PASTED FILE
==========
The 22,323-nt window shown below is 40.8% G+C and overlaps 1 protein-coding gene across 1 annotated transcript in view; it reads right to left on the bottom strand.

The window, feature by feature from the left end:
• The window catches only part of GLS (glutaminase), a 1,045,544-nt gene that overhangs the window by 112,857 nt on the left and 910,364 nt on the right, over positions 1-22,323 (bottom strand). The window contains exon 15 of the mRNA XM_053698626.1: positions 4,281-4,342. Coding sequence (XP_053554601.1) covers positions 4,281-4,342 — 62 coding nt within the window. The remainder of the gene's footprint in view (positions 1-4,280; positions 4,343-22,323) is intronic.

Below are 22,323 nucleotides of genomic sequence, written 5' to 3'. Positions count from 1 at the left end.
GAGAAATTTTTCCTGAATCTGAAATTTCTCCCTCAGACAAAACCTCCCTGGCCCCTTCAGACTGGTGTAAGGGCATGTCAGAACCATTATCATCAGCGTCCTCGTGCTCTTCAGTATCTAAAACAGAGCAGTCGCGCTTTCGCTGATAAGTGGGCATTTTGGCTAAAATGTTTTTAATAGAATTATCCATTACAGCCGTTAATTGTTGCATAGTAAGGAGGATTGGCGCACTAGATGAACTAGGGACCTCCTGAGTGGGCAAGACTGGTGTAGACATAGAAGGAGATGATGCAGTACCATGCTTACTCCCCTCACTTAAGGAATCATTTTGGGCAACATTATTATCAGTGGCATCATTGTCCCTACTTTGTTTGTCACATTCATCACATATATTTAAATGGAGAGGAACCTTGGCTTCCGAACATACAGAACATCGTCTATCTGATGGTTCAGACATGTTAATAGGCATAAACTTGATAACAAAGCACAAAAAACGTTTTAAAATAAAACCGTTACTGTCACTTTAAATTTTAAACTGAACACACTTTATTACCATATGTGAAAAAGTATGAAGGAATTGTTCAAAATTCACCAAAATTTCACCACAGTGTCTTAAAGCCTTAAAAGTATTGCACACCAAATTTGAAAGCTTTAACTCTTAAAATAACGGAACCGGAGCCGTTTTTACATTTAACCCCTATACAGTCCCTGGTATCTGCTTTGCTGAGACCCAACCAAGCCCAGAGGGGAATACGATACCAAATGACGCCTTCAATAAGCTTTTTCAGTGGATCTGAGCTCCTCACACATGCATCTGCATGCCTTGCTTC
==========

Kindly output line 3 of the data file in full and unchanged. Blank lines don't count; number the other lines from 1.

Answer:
• The window catches only part of GLS (glutaminase), a 1,045,544-nt gene that overhangs the window by 112,857 nt on the left and 910,364 nt on the right, over positions 1-22,323 (bottom strand). The window contains exon 15 of the mRNA XM_053698626.1: positions 4,281-4,342. Coding sequence (XP_053554601.1) covers positions 4,281-4,342 — 62 coding nt within the window. The remainder of the gene's footprint in view (positions 1-4,280; positions 4,343-22,323) is intronic.